News / Middle East

US Experts: Modify Iran's Arak Plant to Reduce Bomb Threat

FILE - A general view of the Arak heavy-water project, 190 kilometers southwest of Tehran, Iran.
FILE - A general view of the Arak heavy-water project, 190 kilometers southwest of Tehran, Iran.
Reuters
— Changes to the design of Iran's planned Arak research reactor could drastically reduce its output of potential nuclear weapon material, U.S. experts said in a proposal.

How to deal with Arak is one of several issues that must be tackled in negotiations between Iran and six global powers that got under way in February with the aim of reaching a long-term deal on the decade-old nuclear dispute by late July.

Princeton University academics said annual production of plutonium could be cut to less than a kilogram - well below the roughly eight kilograms needed for an atomic bomb - if Iran altered the way the plant is fueled, and if it lowered its power capacity.

“These redesigns would not reduce the usefulness of the reactor for making radioisotopes and conducting research,” wrote Ali Ahmad, Frank von Hippel, Alexander Glaser and Zia Mian - members of Princeton's Program on Science and Global Security.

“This approach would meet Iran's needs and would address the concerns of the international community,” said their article, due to be published on Wednesday by the online journal of the Arms Control Association, a U.S. research and advocacy group.

Iran denies Western allegations that it is seeking the capability to make nuclear bombs, saying its program is aimed at generating electricity and carrying out peaceful research.

Experts from Iran and the United States, Russia, France, Germany, Britain and China are due to meet in Vienna for three days from Thursday to be followed by a third round of political-level talks next week.

Western powers fear Arak could provide a supply of plutonium - one of two materials, along with highly enriched uranium, that can trigger a nuclear explosion - once operational.

The Islamic Republic has said its 40-megawatt, heavy-water reactor is intended to produce isotopes for cancer and other medical treatments. Iran agreed to halt installation work at Arak under an interim deal reached with the powers last year.

Their positions seem far apart. Iran has ruled out shutting down any nuclear site, including Arak, which has been under construction for years. The United States says it sees no need for Arak as part of a civilian nuclear program.

Win-win solution for Arak?

However, the head of Iran's atomic energy organization, Ali Akbar Salehi, in February signaled some flexibility, saying it was prepared to modify Arak to help allay any concerns.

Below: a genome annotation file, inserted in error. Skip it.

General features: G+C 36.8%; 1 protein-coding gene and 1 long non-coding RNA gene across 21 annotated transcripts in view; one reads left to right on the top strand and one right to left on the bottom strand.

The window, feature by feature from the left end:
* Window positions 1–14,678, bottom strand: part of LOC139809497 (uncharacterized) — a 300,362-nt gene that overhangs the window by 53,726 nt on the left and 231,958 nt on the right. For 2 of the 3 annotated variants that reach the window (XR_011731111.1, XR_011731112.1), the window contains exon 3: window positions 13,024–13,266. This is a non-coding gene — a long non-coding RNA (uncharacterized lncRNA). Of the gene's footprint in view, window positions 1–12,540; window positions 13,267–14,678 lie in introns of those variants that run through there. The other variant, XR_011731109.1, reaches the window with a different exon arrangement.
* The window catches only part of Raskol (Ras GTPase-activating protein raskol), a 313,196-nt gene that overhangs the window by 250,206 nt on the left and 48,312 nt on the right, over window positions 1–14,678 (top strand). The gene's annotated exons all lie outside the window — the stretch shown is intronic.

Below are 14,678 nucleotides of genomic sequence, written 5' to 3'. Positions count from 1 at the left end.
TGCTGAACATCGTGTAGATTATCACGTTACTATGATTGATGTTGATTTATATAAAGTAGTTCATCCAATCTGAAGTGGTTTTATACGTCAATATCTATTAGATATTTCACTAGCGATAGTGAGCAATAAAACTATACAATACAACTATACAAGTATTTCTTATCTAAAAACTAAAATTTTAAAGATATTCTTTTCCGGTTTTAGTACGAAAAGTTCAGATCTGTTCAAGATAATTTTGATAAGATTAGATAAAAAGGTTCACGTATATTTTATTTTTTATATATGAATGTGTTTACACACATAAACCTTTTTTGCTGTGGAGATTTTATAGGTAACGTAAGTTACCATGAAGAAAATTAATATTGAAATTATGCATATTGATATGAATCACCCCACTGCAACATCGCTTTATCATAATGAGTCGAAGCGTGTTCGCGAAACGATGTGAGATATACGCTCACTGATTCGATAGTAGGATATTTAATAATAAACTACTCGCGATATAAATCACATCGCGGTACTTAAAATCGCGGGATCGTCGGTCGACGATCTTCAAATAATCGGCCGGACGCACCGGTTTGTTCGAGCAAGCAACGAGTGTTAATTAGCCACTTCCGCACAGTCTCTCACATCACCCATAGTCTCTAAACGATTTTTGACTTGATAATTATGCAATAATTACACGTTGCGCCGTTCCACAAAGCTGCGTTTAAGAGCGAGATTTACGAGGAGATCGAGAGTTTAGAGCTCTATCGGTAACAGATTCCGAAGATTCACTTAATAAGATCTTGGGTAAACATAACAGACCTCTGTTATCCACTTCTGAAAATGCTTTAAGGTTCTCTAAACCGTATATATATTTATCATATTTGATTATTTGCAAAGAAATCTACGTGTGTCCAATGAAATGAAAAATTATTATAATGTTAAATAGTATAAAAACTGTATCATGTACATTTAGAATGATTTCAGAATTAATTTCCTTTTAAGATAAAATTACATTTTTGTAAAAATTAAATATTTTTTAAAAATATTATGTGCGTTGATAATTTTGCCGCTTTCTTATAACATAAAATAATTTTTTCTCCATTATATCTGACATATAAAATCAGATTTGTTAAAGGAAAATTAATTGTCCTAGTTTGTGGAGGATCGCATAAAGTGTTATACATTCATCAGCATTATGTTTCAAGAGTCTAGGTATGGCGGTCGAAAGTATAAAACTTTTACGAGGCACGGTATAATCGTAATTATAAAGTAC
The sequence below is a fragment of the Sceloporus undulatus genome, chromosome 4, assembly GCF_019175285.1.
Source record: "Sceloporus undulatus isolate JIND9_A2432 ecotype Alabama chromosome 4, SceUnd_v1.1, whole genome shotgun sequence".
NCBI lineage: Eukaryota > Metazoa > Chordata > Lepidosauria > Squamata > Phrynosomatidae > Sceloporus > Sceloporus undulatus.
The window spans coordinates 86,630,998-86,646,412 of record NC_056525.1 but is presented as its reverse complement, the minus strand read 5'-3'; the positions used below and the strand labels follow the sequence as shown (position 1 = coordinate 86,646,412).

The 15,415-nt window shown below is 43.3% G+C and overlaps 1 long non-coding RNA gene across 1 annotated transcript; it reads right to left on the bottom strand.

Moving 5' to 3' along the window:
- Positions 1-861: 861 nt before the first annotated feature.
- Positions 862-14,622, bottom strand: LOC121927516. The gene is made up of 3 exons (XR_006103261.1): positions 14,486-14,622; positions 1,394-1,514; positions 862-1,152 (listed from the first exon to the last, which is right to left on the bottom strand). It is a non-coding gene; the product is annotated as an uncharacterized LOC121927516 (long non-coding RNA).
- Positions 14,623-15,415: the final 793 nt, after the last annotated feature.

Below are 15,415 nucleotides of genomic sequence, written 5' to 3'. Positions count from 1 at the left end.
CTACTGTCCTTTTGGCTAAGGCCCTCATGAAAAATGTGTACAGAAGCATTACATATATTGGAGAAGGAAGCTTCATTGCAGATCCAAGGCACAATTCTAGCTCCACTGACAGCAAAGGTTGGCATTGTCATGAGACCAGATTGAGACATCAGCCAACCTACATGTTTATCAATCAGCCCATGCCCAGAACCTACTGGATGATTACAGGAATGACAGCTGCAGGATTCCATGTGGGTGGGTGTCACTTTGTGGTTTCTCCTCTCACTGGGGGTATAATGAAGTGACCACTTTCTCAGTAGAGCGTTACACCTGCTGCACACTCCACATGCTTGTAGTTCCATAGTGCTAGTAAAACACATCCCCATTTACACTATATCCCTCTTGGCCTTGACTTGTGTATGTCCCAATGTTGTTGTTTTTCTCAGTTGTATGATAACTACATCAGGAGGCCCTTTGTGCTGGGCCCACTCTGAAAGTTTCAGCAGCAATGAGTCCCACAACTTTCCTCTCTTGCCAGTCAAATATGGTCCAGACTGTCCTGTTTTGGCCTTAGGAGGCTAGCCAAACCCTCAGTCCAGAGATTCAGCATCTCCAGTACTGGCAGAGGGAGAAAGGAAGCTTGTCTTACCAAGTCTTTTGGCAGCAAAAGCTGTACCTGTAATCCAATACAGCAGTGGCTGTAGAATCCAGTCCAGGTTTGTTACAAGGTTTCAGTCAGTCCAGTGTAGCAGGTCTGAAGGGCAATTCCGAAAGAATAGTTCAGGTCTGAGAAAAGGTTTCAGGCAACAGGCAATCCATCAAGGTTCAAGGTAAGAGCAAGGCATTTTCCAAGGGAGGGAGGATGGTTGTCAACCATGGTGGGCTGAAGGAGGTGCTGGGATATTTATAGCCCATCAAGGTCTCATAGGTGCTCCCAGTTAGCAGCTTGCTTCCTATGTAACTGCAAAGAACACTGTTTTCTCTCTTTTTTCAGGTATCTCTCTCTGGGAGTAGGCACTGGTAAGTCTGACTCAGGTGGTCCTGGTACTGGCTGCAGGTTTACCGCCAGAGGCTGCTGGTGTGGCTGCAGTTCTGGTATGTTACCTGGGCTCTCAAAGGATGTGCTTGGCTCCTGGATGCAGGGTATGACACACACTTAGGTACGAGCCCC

Heavy-water reactors, fueled by natural uranium, are seen as especially suitable for yielding plutonium. To do so, however, a nuclear reprocessing plant would also be needed to extract the plutonium. Iran is not known to have any such plant.

If operating optimally, Arak could produce about nine kg of plutonium annually, the U.S. Institute for Science and International Security says.

Any long-term deal must lower that amount, experts say.

The Princeton University experts said that changing Arak's fueling and operating power would make it less of a proliferation concern, even if it were to remain a heavy water-moderated reactor.

“The conversion steps described above are technically feasible,” they said in the article titled “A Win-Win Solution for Iran's Arak Reactor.”

Robert Einhorn, a former U.S. State Department official on Iran, said that at a minimum, using enriched uranium fuel and reducing the power level would be required for Arak. He said preferably it also would be converted to a light-water reactor, however, which is a more extensive reconfiguration step that Iran may resist.

Arak was still a less immediate concern than Iran's existing uranium enrichment program, which gives it the ability to produce enough weapons-grade uranium for a bomb in a couple of months, Einhorn said in a new report.

You May Like

Video On the Scene: In Gaza, Darkness Brings Dread and Death

Palestinians fear nighttime raids, many feel abandoned by outside world, VOA's Scott Bobb reports More

African Small Farmers Could Be Key to Ending Food Insecurity

Experts say providing access to microloans, crop insurance, better storage facilities, irrigation, road systems and market information could enable greater production More

University of Michigan Wins Solar Car Race

Squad guided its student-designed solar-powered vehicle to fifth consecutive time victory in eight-day bi-annual American Solar Challenge More

This forum has been closed.